• Hockley Golf Club
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The Hockley Heritage

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Our golf course overlays an ancient landscape where the physical evidence of human occupation of the land, for over 4,000 years, can still be clearly seen.  Hockley was covered in forest until the Bronze Age (2,000 BC) when the nomadic hunter gatherer people began to settle the landscape with modest cultivation. The first major settlement of Winchester occurred in the fields to the right of the 15th through to the 18th holes and almost certainly the Bronze Age Village covered parts of these fairways.

Grain silo from the Iron Age

In those days the plough just broke the soil and the fields would have been ploughed one way and then again at right angles to prepare the ground for seeding. The picture at left shows an excavated grain silo - these were dug into the chalk filled with grain and capped with clay. This example was excavated in the field beside the 17th.

Image left: Grain silo from the Iron Age

Even in an undulating landscape the most efficient shape was square and over thousands of years the soil eroded from the top of each plot to the bottom creating huge earth banks.

Crouch Burial in the Field beside the 15th FairwayYou can see the evidence of these Celtic Fields and field banks all over the golf course, the best ones are on the left of the 2nd, on the left of the 4th and across the 18th, and to the right of the 18th. Other banks cross the 7th and another on the 13th, with many others hidden by scrub.

The Bronze Age village carried on being occupied through the Iron Age (500 BC) but as population began to rise then so did the conflict, resulting in the construction of Iron Age Hill Forts all over Southern England like the one at St. Catherine’s Hill.

Image right: Crouch Burial in the Field beside the 15th Fairway

The schematic below indicates what the site would have looked like in 500 BC – and traces of the remains of the settlement at the right centre of the image can be found on the latter holes of the course.

Schematic of Twyford Down 0 Circa 500 B.C.
Image above: Schematic of Twyford Down - Circa 500 B.C.

However Roman occupation chose to settle on the West side of the River Itchen, leaving the original pre-historic village and its field systems abandoned but intact. As Roman Winchester grew a significant Roman decided to build a villa outside of the town and he chose a spot with excellent views, the remains of that villa along with its mosaic floors lies under the 9th green. The double ditch and banks just short of the 9th are all that remains of the fortification protecting the villa. You first come across these remains as undulations directly in front of the 7th green and if you follow them to the left you can see where they turn the corner in the rough just before the 11th fairway. Over the years numerous Roman artefacts have been found around the 9th green including Mosaic tiles, coins, shards of pottery, knives, nails and bricks along with both animal and human remains. Elsewhere on the course an Iron Age plough, Medieval, Roman and Iron Age brooches, Roman coins and Roman pottery have been found.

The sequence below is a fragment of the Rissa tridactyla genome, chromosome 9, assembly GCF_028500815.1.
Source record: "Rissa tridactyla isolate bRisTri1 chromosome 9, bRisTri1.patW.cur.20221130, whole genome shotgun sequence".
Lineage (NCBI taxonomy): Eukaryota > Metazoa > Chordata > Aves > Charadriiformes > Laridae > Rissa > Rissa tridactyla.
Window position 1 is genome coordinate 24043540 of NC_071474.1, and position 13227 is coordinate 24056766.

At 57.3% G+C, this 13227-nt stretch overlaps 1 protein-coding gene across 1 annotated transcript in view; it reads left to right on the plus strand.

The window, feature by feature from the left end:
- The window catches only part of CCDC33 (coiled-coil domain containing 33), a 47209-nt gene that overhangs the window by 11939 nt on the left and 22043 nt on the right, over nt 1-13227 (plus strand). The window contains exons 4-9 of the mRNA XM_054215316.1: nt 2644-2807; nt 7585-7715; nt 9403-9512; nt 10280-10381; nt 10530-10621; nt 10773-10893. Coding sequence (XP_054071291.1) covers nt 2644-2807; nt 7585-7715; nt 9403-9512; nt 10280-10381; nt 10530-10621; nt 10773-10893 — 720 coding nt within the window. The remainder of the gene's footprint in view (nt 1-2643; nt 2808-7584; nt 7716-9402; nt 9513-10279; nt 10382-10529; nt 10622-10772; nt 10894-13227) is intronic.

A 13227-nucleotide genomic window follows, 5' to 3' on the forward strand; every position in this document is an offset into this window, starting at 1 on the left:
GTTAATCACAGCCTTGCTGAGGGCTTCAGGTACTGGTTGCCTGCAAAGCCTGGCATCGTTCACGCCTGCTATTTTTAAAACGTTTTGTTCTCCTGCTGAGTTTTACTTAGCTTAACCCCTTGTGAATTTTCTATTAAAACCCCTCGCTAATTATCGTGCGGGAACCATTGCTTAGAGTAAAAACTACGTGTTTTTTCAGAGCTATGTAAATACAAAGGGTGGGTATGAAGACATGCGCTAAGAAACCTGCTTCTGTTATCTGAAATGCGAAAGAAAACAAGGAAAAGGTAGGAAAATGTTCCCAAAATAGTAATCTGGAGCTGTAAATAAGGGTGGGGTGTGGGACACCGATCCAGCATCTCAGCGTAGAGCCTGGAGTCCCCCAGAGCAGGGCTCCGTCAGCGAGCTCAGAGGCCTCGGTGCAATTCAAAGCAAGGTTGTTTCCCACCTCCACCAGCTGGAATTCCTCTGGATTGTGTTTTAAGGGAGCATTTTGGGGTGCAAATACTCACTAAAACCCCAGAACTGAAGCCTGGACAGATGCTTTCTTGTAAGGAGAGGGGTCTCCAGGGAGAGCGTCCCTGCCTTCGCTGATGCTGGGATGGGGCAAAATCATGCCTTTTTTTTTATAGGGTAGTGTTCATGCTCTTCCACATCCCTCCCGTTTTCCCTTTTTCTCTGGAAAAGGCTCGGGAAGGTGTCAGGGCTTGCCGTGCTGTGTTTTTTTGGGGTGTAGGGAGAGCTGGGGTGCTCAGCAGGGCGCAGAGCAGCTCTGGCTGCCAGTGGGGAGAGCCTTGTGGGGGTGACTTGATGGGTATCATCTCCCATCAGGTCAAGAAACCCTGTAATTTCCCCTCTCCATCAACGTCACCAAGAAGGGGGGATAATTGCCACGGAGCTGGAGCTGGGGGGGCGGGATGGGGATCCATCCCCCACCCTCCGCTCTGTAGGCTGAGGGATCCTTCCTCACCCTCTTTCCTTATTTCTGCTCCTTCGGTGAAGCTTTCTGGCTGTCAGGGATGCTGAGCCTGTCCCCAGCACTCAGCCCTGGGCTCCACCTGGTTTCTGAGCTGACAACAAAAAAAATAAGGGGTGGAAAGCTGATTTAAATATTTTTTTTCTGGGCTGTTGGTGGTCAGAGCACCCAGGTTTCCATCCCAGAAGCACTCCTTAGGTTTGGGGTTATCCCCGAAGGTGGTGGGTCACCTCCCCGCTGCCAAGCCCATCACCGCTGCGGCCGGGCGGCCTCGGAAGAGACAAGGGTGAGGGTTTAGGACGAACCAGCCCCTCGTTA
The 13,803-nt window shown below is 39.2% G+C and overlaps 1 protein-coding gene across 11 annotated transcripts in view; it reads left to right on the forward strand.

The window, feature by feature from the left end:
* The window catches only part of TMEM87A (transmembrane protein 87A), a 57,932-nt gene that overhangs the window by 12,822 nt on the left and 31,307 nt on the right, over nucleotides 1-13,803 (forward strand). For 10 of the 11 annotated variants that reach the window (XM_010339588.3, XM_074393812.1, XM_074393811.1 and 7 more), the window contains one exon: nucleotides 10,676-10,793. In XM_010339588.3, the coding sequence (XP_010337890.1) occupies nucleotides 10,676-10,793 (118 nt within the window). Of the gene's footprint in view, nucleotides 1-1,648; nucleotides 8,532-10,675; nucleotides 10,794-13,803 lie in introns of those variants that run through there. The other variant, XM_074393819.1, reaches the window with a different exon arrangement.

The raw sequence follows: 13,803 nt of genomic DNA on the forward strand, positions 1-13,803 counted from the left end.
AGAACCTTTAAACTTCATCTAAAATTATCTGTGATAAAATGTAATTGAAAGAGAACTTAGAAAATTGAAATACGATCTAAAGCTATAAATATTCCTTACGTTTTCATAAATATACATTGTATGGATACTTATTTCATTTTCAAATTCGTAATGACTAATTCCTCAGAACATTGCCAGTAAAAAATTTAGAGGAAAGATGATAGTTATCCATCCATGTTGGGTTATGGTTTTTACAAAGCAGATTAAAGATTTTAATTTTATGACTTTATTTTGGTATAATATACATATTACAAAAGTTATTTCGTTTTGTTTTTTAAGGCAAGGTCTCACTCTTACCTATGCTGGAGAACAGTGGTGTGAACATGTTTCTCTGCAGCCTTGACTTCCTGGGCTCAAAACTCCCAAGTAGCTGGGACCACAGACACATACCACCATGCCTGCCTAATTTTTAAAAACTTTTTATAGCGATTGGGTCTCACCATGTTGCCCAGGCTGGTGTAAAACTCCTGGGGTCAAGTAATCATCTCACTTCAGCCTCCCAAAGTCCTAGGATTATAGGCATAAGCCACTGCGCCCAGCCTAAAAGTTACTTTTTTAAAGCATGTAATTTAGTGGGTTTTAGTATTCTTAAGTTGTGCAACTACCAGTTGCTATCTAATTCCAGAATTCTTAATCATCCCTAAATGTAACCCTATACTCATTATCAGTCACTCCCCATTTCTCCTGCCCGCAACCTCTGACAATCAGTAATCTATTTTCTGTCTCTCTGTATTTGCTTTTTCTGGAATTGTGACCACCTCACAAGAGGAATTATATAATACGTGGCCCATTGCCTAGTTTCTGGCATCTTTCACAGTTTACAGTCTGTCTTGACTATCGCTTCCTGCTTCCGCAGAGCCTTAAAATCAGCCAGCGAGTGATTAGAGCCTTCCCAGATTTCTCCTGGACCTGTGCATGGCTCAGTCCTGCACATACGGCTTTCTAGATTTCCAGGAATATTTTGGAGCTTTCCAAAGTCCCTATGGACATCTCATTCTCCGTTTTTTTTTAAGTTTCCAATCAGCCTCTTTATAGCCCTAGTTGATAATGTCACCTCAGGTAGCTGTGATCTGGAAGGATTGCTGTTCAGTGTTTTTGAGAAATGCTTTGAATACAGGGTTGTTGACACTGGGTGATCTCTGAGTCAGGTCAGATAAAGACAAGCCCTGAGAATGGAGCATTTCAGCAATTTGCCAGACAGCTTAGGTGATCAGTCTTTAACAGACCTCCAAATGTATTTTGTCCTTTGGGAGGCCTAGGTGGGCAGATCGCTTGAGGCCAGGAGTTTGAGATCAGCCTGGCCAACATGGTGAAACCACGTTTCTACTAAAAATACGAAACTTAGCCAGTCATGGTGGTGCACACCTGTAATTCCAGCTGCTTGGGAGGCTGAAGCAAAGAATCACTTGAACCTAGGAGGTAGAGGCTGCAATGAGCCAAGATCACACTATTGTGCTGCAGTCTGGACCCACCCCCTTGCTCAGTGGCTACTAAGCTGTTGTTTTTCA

(The whole of the above area is one of two designated 'Scheduled Ancient Monument' areas that cover large parts of the Hockley estate - and the Club is proud to maintain it's duties under these responsibilities).

For many years it was believed that the ditch in front of the 15th green was part of a much later period caused by sheep drovers roads or tracks however there is another theory to be explored shortly that this ditch is in fact the remains of a Roman track which ran from the Roman Road as it emerges out of Winchester on its way to Portchester, to the Villa site under the 9th. It is certainly ancient but if it were a sheep track way the eroded soil would have spilt out across the valley just beyond the 4th tee. However it has become clear that the soil taken out from in front of the 15th was carefully placed as an earth causeway in front of the 4th tee, this cut and fill resulted in a more level route from Roman Winchester across to the villa. This ancient feature and many other residual earthworks on the golf course have yet to be fully explored.

About this time the design of the plough changed to being able to turn the more heavy and fertile soils resulting in improvements in crop production. This meant that the chalk soils, being so infertile, were abandoned for crop growing, giving way to sheep that were grazed in vast numbers across the Chalk Downs of Southern England. Wool became a major contributor to our economy and Winchester was an important centre for collection and export out through Ports, like the one at Botley, in Medieval times. Today we can still see evidence of sheep movement in the form of eroded sheep track ways crossing this part of the Downs on their way to Winchester. The remains of these track ways can first be seen as parallel undulations in front of the 6th green and then again in front of the 7th, the 12th and the 13th tees. In places they are up to 1 meter deep but beside the M3 they are massive, reaching 4-5 meters deep.

The Medical Track Ways as they converge with the Roman Road - 15 feet, located the other side of the 14th green near Bar EndImage above: The Medieval Track Ways as they converge with the Roman Road - 15 feet, located the other side of the 14th green near Bar End.

 
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